Skeleton Crew: Stories
Format: PDF / Kindle (mobi) / ePub
The #1 New York Times bestseller and winner of the 1986 Locus Award for Best Collection, Skeleton Crew is “Stephen King at his best” (The Denver Post)—a terrifying, mesmerizing collection of stories from the outer limits of one of the greatest imaginations of our time.
“Wildly imaginative, delightfully diabolical…King once again proves to be the consummate storyteller” (The Associated Press).
A supermarket becomes the place where humanity makes its last stand against destruction. A trip to the attic becomes a journey to hell. A woman driving a Jaguar finds a scary shortcut to paradise. An idyllic lake harbors a bottomless evil. And a desert island is the scene of the most terrifying struggle for survival ever waged. This “wonderfully gruesome” collection (The New York Times Book Review) includes: “The Mist”; “Here There Be Tygers”; “The Monkey”; “Cain Rose Up”; “Mrs. Todd’s Shortcut”; “The Jaunt”; “The Wedding Gig”; “Paranoid: A Chant”; “The Raft”; “Word Processor of the Gods”; “The Man Who Would Not Shake Hands”; “Beachworld”; “The Reaper’s Image”; “Nona”; “For Owen”; “Survivor Type”; “Uncle Otto’s Truck”; “Morning Deliveries (Milkman No. 1)”; “Big Wheels: a Tale of the Laundry Game (Milkman No. 2)”; “Gramma”; “The Ballad of the Flexible Bullet”; and “The Reach.”
King is best known for his iconic, immersive long novels, but he is also a master of the short story, and this is a magnificent collection.
air around the lake. There had been that sound and the sound of crows squabbling over the remnants of some farmer’s harvested garden. “Snow tomorrow,” Rachel said, getting up as Deke’s hand wandered almost absently down to the upper swell of her breast. She went to the window and looked out. “What a bummer. ” “I’ll tell you what,” Randy said, “let’s go on out to Cascade Lake. We’ll swim out to the raft, say good-bye to summer, and then swim back. ” If he hadn’t been half-loaded he never would
to tell him I had smelled blood, and that’s why I had cried. I couldn’t think of a way to do it. I suppose he wouldn’t have believed me anyway. As a five-year-old who still believed in Santy Claus and the Tooth Fairy and the Allamagoosalum, I also believed that the bad, scary feelings which swamped me when my father boosted me into the cab of the truck came from the truck. It took twenty-two years for me to decide it wasn’t the Cresswell that had murdered George McCutcheon; my Uncle Otto had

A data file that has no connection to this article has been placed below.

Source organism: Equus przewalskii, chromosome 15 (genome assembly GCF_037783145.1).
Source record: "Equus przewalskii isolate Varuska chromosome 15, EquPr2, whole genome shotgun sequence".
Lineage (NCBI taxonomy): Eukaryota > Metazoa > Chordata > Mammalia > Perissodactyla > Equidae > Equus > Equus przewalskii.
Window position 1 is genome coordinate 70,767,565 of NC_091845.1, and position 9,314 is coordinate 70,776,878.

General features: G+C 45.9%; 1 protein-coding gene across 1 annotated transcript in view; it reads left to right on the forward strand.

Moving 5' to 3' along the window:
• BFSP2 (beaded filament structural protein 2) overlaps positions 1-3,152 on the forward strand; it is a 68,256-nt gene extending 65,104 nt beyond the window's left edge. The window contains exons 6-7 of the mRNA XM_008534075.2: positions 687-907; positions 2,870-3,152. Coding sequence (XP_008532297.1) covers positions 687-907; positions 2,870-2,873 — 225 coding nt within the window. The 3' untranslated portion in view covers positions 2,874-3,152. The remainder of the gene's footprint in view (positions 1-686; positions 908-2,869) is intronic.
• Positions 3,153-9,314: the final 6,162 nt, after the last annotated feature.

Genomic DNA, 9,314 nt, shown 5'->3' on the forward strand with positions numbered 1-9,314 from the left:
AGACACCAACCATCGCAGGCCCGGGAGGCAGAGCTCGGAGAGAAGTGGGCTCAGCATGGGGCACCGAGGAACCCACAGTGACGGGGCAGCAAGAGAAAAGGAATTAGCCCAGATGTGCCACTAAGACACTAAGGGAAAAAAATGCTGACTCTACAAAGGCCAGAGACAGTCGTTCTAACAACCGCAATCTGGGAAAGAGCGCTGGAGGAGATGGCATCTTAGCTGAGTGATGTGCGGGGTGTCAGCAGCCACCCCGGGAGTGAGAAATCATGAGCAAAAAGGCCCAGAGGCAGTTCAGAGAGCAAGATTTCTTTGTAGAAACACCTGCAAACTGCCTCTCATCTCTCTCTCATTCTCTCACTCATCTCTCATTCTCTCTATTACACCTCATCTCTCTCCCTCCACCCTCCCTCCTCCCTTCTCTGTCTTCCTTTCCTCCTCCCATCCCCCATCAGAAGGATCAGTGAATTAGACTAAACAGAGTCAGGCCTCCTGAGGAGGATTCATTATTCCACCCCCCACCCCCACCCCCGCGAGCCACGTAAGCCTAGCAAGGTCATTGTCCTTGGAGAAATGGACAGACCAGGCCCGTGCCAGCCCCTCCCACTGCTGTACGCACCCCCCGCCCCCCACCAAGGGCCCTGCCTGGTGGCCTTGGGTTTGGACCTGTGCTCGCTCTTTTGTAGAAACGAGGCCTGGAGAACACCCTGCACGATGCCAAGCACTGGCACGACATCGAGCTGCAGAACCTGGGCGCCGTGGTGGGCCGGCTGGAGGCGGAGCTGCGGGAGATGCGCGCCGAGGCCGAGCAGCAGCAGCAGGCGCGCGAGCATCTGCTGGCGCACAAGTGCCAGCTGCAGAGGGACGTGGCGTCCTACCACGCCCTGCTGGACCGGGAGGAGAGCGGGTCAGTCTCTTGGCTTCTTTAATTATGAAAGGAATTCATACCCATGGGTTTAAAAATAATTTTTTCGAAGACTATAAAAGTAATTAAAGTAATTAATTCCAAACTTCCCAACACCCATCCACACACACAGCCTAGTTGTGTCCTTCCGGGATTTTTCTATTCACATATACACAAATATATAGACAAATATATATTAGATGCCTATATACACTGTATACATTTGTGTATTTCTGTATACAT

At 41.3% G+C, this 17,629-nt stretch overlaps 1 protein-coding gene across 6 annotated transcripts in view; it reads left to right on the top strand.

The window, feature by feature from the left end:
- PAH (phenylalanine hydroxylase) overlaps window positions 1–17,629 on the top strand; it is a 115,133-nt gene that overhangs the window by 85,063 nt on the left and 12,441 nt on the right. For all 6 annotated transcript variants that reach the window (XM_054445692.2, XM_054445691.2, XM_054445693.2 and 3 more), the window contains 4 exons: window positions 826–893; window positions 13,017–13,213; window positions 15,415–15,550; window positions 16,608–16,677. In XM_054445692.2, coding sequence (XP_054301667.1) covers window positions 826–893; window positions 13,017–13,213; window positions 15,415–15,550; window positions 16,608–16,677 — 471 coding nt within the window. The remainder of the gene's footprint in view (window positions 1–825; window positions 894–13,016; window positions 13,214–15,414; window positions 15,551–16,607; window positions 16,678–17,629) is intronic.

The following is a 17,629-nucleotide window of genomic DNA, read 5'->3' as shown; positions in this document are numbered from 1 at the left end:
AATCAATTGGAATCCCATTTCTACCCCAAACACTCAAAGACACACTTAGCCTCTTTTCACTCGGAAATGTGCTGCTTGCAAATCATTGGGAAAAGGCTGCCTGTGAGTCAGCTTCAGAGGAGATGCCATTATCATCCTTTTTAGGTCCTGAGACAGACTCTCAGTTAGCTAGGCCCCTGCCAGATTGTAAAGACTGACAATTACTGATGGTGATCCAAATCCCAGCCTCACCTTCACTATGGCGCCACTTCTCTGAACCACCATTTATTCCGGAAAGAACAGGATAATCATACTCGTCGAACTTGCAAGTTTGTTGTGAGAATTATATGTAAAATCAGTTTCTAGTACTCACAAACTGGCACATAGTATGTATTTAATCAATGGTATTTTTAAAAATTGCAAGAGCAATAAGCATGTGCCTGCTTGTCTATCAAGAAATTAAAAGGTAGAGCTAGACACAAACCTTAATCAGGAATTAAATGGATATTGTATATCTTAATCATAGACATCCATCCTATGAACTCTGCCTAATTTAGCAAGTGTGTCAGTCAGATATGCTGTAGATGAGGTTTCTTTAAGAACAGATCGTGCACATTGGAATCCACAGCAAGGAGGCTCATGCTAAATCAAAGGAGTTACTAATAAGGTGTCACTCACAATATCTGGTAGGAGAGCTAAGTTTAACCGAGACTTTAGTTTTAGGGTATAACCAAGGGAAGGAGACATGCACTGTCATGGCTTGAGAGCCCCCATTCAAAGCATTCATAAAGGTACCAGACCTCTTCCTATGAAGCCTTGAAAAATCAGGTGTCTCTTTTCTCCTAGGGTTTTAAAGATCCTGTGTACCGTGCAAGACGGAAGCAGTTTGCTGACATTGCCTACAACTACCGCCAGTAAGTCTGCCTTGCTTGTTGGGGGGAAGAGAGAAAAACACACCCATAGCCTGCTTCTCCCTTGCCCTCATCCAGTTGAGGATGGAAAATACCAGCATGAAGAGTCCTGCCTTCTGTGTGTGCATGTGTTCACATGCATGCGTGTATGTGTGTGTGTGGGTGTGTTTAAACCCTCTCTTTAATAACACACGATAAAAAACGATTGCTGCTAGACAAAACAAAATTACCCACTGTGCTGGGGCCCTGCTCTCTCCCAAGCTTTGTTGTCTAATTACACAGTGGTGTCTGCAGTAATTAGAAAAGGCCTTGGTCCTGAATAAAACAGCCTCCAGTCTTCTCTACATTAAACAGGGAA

going home.” So I told them what had happened, pretty much as I told Norton. There was some laughter at first, then a deepening uneasiness as I finished. “It’s a lie, you know,” Norton said. His voice tried for hard emphasis and overshot into stridency. This was the man I’d told first, hoping to enlist his credibility. What a balls-up. “Of course it’s a lie,” Brown agreed. “It’s lunacy. Where do you suppose those tentacles came from, Mr. Drayton?” “I don’t know, and at this point, that’s not
glass. I could hear the soft scraping sound that it made, now that some of the screaming had stopped. Its red eyes glittered in its triangular head, which was slightly cocked to one side. A heavy, hooked beak opened and closed rapaciously. It looked a bit like the paintings of pterodactyls you may have seen in the dinosaur books, more like something out of a lunatic’s nightmare. I grabbed one of the torches and slam-dunked it into a can of charcoal lighter fluid, tipping it over and spilling a
crossing a shallow stream without getting your shoes wet. You’d just get a big rock, and throw it in the stream, then get another rock, stand on the first rock, and throw that into the stream, go back and get a third rock, go back to the second rock, throw the third rock into the stream, and keep up like that until you’d made a path of stepping-stones all the way across the stream ... or in this case, the solar system, or maybe even the galaxy.” “I don’t get that at all,” Patty said. “That’s